Blog 28.2


Our next blog series reviews Jon Gordon’s The Power of Positive Leadership. This book highlights how positive leadership isn’t about being nice –it’s about how we face inevitable challenges and adversity with optimism and positive energy. The second blog of the series will focus on how we increase positive energy and address negative energy.

Based on an old fable, Gordon shared the analogy that we all have “two dogs” living inside of us, one negative dog and one positive dog, who fight all the time. The dog who wins the fight is the one you feed, so always feed the positive dog. Every day, we have the choice to fuel positive interactions or negative interactions. Our daily choices quickly add up.

If everybody knows the importance of having a positive attitude, why is it so difficult to maintain? Our brain is hardwired to hold onto negative comments because we are always looking for ways to “protect” ourselves from rejection, embarrassment, disappointment, etc. Thus, we must be very deliberate in fueling our brain with positive emotions, starting with the way we talk to ourselves. Gordon shared the story of Dr. James Gill’s advice when he competed a double triathalon (two triathlons back to back with a only 24- hour break). Gill stated that he learned to talk to himself instead of listen to himself. Listening is a passive process that unfortunately can tend to thinking of the worst case scenario and how we can avoid feeling disappointment. When you are active in your self-talk, you have the opportunity to fuel your brain with energizing, confident feelings. Our lesson on productive self-coaching highlights the importance of being active in your self-talk and deliberately flooding your brain with positive comments.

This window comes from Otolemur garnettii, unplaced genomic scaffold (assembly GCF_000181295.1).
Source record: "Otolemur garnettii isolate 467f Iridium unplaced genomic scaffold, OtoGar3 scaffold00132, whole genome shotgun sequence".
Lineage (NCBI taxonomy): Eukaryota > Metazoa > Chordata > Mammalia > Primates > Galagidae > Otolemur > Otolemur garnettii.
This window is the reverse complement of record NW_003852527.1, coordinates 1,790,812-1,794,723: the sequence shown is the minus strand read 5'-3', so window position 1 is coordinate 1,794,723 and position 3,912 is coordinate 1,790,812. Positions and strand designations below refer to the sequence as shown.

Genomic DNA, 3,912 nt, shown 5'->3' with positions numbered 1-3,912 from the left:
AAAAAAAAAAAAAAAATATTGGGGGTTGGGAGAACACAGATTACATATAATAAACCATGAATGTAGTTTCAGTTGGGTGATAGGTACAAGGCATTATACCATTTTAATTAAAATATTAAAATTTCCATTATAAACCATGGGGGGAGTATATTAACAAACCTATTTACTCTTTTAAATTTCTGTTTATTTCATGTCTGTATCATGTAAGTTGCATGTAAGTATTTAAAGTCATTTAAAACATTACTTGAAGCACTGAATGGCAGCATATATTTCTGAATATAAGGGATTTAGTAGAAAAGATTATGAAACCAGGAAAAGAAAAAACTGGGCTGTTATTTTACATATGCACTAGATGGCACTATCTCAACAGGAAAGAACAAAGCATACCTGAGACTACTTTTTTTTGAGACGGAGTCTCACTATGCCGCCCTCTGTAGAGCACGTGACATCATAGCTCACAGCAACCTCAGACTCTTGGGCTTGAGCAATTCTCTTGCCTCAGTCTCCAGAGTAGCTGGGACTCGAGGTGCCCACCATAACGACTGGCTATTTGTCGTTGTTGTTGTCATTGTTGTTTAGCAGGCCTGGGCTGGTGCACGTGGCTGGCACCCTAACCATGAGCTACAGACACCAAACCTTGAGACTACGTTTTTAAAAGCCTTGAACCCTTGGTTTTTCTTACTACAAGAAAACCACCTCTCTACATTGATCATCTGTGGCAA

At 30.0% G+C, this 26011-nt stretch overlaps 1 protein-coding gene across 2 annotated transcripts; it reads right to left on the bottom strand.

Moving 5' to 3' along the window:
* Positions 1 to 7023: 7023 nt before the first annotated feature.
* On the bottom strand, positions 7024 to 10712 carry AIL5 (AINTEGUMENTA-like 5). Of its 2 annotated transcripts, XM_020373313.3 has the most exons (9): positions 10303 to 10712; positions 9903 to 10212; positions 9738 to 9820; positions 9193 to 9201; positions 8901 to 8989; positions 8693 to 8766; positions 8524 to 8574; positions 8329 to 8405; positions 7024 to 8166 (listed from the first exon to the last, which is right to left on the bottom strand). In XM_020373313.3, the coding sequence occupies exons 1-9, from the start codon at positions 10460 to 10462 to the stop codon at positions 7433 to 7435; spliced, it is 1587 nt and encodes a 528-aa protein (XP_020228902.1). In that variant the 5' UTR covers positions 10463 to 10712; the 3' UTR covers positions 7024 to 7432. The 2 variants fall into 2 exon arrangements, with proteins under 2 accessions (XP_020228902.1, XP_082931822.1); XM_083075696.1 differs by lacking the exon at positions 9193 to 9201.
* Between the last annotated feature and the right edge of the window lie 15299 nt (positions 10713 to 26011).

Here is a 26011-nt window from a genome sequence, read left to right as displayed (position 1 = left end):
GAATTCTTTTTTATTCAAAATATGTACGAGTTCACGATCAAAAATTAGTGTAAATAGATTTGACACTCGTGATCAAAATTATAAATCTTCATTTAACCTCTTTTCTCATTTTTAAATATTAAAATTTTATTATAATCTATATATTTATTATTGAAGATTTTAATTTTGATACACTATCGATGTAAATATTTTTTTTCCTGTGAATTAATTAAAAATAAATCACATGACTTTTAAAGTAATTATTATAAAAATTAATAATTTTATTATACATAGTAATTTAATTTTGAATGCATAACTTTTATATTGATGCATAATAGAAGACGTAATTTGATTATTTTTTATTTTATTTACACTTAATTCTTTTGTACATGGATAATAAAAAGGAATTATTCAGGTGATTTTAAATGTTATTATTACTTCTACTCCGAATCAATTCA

Gordon discusses how energy vampires drain the entire team with their negativity. It is critical that you don’t allow these energy vampires to affect your individual or team performance. Catch negativity quick and address how it is keeping your team from reaching its maximum potential. As a leader (and everyone is a leader), you must model the very behavior and attitude you are holding others accountable for. Gordon reminds us that “being positive won’t guarantee you’ll succeed but being negative will guarantee you won’t.”

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